Few studies in the Caribbean have emphasized the importance of understanding human immunodeficiency virus (HIV)-related risk behaviors among men who have sex with men (MSM) (1). In 2006, surveillance data indicated that the overall HIV incidence rate in Puerto Rico (PR) was twice the estimated US rate and 1.5 times higher than the estimated rate for Hispanics in the US (2). Contrary to what has been the case with regard to the primary method of HIV transmission in the US, transmission resulting from injection drug use (IDU) practices accounts for more than half (53%) of the HIV cases in Puerto Rican men, whereas sex among men accounts for 22% of these cases (3, 4). According to the PR HIV Surveillance System, there was a decrease of 3.4% in the estimated number of HIV cases among IDU men in PR between 2005 and 2007. During the same period, a 9.1% increase in HIV prevalence among MSM was observed, suggesting that risks among this group might be contributing to the HIV epidemic (5).
Despite the epidemiological importance of MSM in the HIV epidemic in PR, current data on behavioral risks among MSM are scarce. Therefore, the present study described HIV-related risk behaviors in a sample of MSM in PR.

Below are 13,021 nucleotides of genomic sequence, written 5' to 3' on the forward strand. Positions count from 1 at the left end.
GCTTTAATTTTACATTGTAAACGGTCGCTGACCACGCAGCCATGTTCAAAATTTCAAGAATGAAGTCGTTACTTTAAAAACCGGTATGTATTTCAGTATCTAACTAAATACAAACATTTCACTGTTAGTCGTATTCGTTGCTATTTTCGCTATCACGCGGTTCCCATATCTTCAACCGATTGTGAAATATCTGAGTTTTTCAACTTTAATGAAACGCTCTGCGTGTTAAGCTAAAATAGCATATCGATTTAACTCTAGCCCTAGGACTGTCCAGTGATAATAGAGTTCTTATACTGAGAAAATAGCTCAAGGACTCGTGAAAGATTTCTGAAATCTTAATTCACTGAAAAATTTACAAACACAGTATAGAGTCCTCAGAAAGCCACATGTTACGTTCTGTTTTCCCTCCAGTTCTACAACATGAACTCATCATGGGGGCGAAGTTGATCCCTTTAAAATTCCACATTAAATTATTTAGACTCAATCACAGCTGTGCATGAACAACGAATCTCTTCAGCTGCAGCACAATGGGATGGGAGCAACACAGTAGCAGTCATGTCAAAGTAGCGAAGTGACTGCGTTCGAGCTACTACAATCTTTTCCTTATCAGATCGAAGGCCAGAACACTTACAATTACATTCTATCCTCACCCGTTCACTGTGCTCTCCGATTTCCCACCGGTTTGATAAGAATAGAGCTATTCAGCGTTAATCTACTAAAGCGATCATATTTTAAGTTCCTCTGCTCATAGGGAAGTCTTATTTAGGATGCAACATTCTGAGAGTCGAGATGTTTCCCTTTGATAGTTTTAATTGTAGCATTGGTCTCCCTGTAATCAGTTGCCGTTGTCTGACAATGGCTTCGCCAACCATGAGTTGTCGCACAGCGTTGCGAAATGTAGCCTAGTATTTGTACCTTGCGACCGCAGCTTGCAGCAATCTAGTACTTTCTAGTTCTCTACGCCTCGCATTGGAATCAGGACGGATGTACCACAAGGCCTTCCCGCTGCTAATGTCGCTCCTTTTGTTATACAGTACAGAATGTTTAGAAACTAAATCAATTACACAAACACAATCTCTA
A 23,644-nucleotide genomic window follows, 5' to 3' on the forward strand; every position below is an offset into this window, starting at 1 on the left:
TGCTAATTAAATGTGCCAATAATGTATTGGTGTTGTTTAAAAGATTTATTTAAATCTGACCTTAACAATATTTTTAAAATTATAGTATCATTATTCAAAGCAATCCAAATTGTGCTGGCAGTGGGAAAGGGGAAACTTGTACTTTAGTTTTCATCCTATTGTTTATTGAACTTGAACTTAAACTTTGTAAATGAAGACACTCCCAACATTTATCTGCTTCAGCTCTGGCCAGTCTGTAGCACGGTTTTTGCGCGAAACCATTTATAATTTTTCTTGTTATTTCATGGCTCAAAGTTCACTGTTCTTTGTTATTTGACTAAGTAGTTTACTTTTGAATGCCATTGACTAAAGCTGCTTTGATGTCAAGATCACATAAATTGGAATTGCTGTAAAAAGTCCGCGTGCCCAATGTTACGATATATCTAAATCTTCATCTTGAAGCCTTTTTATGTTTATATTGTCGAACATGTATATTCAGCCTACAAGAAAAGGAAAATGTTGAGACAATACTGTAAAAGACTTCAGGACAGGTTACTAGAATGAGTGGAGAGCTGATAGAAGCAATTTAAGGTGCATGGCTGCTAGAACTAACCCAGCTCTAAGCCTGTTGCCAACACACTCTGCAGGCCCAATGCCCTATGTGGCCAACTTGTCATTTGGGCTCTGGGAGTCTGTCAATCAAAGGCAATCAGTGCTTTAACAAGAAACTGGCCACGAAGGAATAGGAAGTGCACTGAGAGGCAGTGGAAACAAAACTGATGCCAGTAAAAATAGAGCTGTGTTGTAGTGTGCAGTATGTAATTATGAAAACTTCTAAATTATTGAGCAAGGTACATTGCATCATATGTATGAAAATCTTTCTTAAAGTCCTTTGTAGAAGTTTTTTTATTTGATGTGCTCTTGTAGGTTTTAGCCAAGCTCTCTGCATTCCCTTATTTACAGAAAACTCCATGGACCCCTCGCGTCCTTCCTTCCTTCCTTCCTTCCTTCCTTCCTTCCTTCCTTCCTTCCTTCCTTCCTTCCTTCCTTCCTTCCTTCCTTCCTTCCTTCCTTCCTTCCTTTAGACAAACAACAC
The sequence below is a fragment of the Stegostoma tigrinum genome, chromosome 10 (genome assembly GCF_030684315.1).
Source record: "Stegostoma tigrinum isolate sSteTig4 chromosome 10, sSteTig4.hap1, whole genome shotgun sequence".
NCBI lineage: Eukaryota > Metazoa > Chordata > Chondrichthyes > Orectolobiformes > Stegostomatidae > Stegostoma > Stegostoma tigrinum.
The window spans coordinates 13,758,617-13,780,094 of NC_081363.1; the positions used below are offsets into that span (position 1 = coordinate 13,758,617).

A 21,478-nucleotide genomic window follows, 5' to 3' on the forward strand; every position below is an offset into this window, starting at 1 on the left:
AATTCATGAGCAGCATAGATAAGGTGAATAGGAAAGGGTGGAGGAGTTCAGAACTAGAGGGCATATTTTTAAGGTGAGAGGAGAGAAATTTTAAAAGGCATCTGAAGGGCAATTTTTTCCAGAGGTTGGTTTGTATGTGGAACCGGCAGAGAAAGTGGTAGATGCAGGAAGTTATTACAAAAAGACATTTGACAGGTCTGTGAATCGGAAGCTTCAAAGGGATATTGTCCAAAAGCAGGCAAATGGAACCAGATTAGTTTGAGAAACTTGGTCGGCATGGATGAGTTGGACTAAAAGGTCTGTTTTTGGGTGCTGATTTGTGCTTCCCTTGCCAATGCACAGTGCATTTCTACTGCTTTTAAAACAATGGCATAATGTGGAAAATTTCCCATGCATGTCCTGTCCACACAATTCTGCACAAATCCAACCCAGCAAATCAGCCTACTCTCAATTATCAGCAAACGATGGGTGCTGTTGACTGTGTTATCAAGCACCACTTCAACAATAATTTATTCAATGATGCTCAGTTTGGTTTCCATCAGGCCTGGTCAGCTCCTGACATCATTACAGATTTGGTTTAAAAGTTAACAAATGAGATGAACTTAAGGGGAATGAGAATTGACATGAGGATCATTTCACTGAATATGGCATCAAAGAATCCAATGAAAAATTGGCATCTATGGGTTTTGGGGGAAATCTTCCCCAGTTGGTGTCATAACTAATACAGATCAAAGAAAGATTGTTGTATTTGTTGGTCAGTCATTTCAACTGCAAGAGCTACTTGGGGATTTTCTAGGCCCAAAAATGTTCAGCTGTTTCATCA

The parent study consisted of a cross-sectional survey of the non-institutionalized population of PR, aged 21–64 years old. The sampling design and data collection procedures of this study have been described in detail elsewhere (6, 7). Study procedures were reviewed and approved by the Institutional Review Board (IRB) of the University of Puerto Rico Medical Sciences Campus. A face-to-face interview covered sociodemographic characteristics, whereas the audio computer-assisted self-interviewing system (A-CASI) ascertained drug use practices and sex-related risk behaviors. Seropositivity status with regard to hepatitis A virus (HAV), hepatitis B virus (HBV), hepatitis C virus (HCV), HIV, and type 2 herpes simplex virus (HSV-2) was determined by laboratory analyses.